On March 19, 2019, Google announced that it would enter the video game market, launching a cloud gaming platform called Google Stadia.[69]

On June 3, 2019, the United States Department of Justice reported that it would investigate Google for antitrust violations.[70] This led to the filing of an antitrust lawsuit in October 2020, on the grounds the company had abused a monopoly position in the search and search advertising markets.[71]

In December 2019, former PayPal chief operating officer Bill Ready became Google's new commerce chief. Ready's role will not be directly involved with Google Pay.[72]


In April 2020, due to the COVID-19 pandemic, Google announced several cost-cutting measures. Such measures included slowing down hiring for the remainder of 2020, except for a small number of strategic areas, recalibrating the focus and pace of investments in areas like data centers and machines, and non-business essential marketing and travel.[73]

The 2020 Google services outages disrupted Google services: one in August that affected Google Drive among others, another in November affecting YouTube, and a third in December affecting the entire suite of Google applications. All three outages were resolved within hours.[74][75][76]

In January 2021, the Australian Government proposed legislation that would require Google and Facebook to pay media companies for the right to use their content. In response, Google threatened to close off access to its search engine in Australia.[77]

In March 2021, Google reportedly paid $20 million for Ubisoft ports on Google Stadia.[78] Google spent "tens of millions of dollars" on getting major publishers such as Ubisoft and Take-Two to bring some of their biggest games to Stadia.[citation needed]

In April 2021, The Wall Street Journal reported that Google ran a years-long program called 'Project Bernanke' that used data from past advertising bids to gain an advantage over competing ad services. This was revealed in documents concerning the antitrust lawsuit filed by ten US states against Google in December.[79]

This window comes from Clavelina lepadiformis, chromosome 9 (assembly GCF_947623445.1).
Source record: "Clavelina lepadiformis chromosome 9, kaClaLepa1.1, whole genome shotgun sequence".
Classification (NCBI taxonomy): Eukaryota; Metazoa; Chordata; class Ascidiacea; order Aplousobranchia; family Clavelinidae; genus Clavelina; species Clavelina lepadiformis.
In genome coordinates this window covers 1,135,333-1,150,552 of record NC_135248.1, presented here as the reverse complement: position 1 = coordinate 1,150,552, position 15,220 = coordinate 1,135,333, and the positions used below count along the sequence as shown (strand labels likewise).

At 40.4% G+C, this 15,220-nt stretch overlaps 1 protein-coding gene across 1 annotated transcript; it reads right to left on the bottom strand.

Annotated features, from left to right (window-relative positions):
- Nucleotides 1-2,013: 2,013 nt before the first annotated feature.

In June 2023, Google stated it would remove Canadian news links from its services throughout the country due to legislation from the Canadian government (Bill C-11) that would require Google and other online platforms such as Facebook to pay for news articles being shown on their platforms.[80][81]

Financing and initial public offering[edit]

The first funding for Google as a company was secured in August 1998 in the form of a US$100,000 contribution from Andy Bechtolsheim, co-founder of Sun Microsystems, given to a corporation which did not yet exist.[82]

On June 7, 1999, a round of equity funding totalling $25 million was announced,[83] the major investors being rival venture capital firms Kleiner, Perkins, Caufield & Byers and Sequoia Capital.[82] While Google still needed more funding for their further expansion, Brin and Page were hesitant to take the company public, despite their financial issues. They were not ready to give up control over Google.

Following the closing of the $25 million financing round, Sequoia encouraged Brin and Page to hire a CEO. Brin and Page ultimately acquiesced and hired Eric Schmidt as Google's first CEO in August 2001.[84]

In October 2003, while discussing a possible initial public offering of shares (IPO), Microsoft approached the company about a possible partnership or merger.[85] The deal never materialized. In January 2004, Google announced the hiring of Morgan Stanley and Goldman Sachs Group to arrange an IPO. The IPO was projected to raise as much as $4 billion.

Google's initial public offering took place on August 19, 2004.[86] A total of 19,605,052 shares were offered at a price of $85 per share.[87] Of that, 14,142,135 (another mathematical reference as 2 ≈ 1.4142135) were floated by Google and 5,462,917 by selling stockholders. The sale raised US$1.67 billion, and gave Google a market capitalization of more than $23 billion.[88] Many of Google's employees became instant paper millionaires. Yahoo!, a competitor of Google, also benefited from the IPO because it owned 2.7 million shares of Google.[89]

Following the company's IPO in 2004, founders Sergey Brin and Larry Page and CEO Eric Schmidt requested that their base salary be cut to $1. Subsequent offers by the company to increase their salaries were turned down, primarily because their main compensation continues to come from owning stock in Google. Before 2004, Schmidt made $250,000 per year, and Page and Brin each received an annual salary of $150,000.[90]

There were concerns that Google's IPO would lead to changes in company culture. Reasons ranged from shareholder pressure for employee benefit reductions to the fact that many company executives would become instant paper millionaires.[91] As a reply to this concern, co-founders Brin and Page promised in a report to potential investors that the IPO would not change the company's culture.[92]

The company was listed on the NASDAQ stock exchange under the ticker symbol GOOG. When Alphabet was created as Google's parent company, it retained Google's stock price history and ticker symbol.


The name "Google" originated from a misspelling of "googol",[93][94] which refers to the number represented by a 1 followed by one-hundred zeros. Page and Brin write in their first paper on PageRank:[20] "We chose our systems name, Google, because it is a common spelling of googol, or 10100 and fits well with our goal of building very large-scale search engines."